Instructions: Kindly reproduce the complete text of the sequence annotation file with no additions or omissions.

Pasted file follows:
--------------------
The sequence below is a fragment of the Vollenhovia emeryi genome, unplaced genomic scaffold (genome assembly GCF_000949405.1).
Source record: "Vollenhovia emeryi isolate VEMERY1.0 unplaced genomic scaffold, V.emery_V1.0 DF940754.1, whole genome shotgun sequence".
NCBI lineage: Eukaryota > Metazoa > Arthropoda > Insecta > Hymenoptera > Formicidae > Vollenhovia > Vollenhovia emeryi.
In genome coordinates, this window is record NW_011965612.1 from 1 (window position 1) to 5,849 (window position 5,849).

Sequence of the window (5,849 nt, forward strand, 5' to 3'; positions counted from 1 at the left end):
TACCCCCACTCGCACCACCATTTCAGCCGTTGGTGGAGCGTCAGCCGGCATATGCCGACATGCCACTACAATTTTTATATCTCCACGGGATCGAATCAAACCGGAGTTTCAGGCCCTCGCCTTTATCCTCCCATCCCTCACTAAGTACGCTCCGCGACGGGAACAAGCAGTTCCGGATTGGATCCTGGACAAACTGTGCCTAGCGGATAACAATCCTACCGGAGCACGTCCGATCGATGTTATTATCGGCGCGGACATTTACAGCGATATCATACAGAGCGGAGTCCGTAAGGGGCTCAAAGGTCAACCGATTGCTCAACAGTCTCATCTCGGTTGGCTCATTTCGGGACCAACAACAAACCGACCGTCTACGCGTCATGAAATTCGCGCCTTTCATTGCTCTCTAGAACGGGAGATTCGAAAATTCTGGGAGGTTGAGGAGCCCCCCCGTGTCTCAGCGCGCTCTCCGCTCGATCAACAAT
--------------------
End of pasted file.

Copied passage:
The sequence below is a fragment of the Vollenhovia emeryi genome, unplaced genomic scaffold (genome assembly GCF_000949405.1).
Source record: "Vollenhovia emeryi isolate VEMERY1.0 unplaced genomic scaffold, V.emery_V1.0 DF940754.1, whole genome shotgun sequence".
NCBI lineage: Eukaryota > Metazoa > Arthropoda > Insecta > Hymenoptera > Formicidae > Vollenhovia > Vollenhovia emeryi.
In genome coordinates, this window is record NW_011965612.1 from 1 (window position 1) to 5,849 (window position 5,849).

Sequence of the window (5,849 nt, forward strand, 5' to 3'; positions counted from 1 at the left end):
TACCCCCACTCGCACCACCATTTCAGCCGTTGGTGGAGCGTCAGCCGGCATATGCCGACATGCCACTACAATTTTTATATCTCCACGGGATCGAATCAAACCGGAGTTTCAGGCCCTCGCCTTTATCCTCCCATCCCTCACTAAGTACGCTCCGCGACGGGAACAAGCAGTTCCGGATTGGATCCTGGACAAACTGTGCCTAGCGGATAACAATCCTACCGGAGCACGTCCGATCGATGTTATTATCGGCGCGGACATTTACAGCGATATCATACAGAGCGGAGTCCGTAAGGGGCTCAAAGGTCAACCGATTGCTCAACAGTCTCATCTCGGTTGGCTCATTTCGGGACCAACAACAAACCGACCGTCTACGCGTCATGAAATTCGCGCCTTTCATTGCTCTCTAGAACGGGAGATTCGAAAATTCTGGGAGGTTGAGGAGCCCCCCCGTGTCTCAGCGCGCTCTCCGCTCGATCAACAAT